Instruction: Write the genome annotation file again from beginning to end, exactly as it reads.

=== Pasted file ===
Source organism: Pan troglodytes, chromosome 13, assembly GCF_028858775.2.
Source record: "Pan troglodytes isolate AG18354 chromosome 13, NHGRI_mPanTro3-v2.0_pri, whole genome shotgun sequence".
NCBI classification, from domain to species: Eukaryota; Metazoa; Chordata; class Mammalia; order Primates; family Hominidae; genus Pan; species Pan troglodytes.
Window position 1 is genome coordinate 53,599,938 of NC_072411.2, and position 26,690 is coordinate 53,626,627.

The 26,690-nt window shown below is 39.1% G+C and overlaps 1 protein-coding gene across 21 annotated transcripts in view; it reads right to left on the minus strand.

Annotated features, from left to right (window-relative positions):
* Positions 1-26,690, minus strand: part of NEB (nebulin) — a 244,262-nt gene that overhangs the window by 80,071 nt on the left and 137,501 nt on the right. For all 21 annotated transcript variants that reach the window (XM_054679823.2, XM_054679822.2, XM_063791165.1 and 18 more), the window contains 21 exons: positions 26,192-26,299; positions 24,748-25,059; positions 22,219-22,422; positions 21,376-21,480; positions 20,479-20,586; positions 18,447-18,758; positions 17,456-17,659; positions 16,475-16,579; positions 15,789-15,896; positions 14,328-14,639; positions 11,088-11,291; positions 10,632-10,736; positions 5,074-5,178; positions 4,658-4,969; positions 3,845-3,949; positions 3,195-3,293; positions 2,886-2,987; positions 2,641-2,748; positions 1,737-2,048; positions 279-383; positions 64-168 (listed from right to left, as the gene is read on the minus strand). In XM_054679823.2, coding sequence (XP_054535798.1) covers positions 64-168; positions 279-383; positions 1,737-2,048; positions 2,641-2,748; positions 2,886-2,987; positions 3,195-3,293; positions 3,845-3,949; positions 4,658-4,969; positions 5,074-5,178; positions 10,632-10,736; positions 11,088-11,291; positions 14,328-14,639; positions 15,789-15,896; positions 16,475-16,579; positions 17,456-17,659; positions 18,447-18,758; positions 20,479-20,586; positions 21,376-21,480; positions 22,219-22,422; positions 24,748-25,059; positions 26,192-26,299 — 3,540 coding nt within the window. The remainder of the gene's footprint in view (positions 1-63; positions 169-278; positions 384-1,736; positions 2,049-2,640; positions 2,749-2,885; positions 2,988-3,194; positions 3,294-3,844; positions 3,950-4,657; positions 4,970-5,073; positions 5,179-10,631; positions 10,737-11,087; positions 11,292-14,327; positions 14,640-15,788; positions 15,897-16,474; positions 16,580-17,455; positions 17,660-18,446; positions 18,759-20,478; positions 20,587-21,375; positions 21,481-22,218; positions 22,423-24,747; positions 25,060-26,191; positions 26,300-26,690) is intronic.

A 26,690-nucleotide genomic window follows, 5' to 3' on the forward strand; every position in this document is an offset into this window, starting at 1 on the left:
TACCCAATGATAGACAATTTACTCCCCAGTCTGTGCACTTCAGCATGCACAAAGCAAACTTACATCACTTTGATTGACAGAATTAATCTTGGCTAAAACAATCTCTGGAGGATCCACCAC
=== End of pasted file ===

Source organism: Pan troglodytes, chromosome 13, assembly GCF_028858775.2.
Source record: "Pan troglodytes isolate AG18354 chromosome 13, NHGRI_mPanTro3-v2.0_pri, whole genome shotgun sequence".
NCBI classification, from domain to species: Eukaryota; Metazoa; Chordata; class Mammalia; order Primates; family Hominidae; genus Pan; species Pan troglodytes.
Window position 1 is genome coordinate 53,599,938 of NC_072411.2, and position 26,690 is coordinate 53,626,627.

The 26,690-nt window shown below is 39.1% G+C and overlaps 1 protein-coding gene across 21 annotated transcripts in view; it reads right to left on the minus strand.

Annotated features, from left to right (window-relative positions):
* Positions 1-26,690, minus strand: part of NEB (nebulin) — a 244,262-nt gene that overhangs the window by 80,071 nt on the left and 137,501 nt on the right. For all 21 annotated transcript variants that reach the window (XM_054679823.2, XM_054679822.2, XM_063791165.1 and 18 more), the window contains 21 exons: positions 26,192-26,299; positions 24,748-25,059; positions 22,219-22,422; positions 21,376-21,480; positions 20,479-20,586; positions 18,447-18,758; positions 17,456-17,659; positions 16,475-16,579; positions 15,789-15,896; positions 14,328-14,639; positions 11,088-11,291; positions 10,632-10,736; positions 5,074-5,178; positions 4,658-4,969; positions 3,845-3,949; positions 3,195-3,293; positions 2,886-2,987; positions 2,641-2,748; positions 1,737-2,048; positions 279-383; positions 64-168 (listed from right to left, as the gene is read on the minus strand). In XM_054679823.2, coding sequence (XP_054535798.1) covers positions 64-168; positions 279-383; positions 1,737-2,048; positions 2,641-2,748; positions 2,886-2,987; positions 3,195-3,293; positions 3,845-3,949; positions 4,658-4,969; positions 5,074-5,178; positions 10,632-10,736; positions 11,088-11,291; positions 14,328-14,639; positions 15,789-15,896; positions 16,475-16,579; positions 17,456-17,659; positions 18,447-18,758; positions 20,479-20,586; positions 21,376-21,480; positions 22,219-22,422; positions 24,748-25,059; positions 26,192-26,299 — 3,540 coding nt within the window. The remainder of the gene's footprint in view (positions 1-63; positions 169-278; positions 384-1,736; positions 2,049-2,640; positions 2,749-2,885; positions 2,988-3,194; positions 3,294-3,844; positions 3,950-4,657; positions 4,970-5,073; positions 5,179-10,631; positions 10,737-11,087; positions 11,292-14,327; positions 14,640-15,788; positions 15,897-16,474; positions 16,580-17,455; positions 17,660-18,446; positions 18,759-20,478; positions 20,587-21,375; positions 21,481-22,218; positions 22,423-24,747; positions 25,060-26,191; positions 26,300-26,690) is intronic.

A 26,690-nucleotide genomic window follows, 5' to 3' on the forward strand; every position in this document is an offset into this window, starting at 1 on the left:
TACCCAATGATAGACAATTTACTCCCCAGTCTGTGCACTTCAGCATGCACAAAGCAAACTTACATCACTTTGATTGACAGAATTAATCTTGGCTAAAACAATCTCTGGAGGATCCACCAC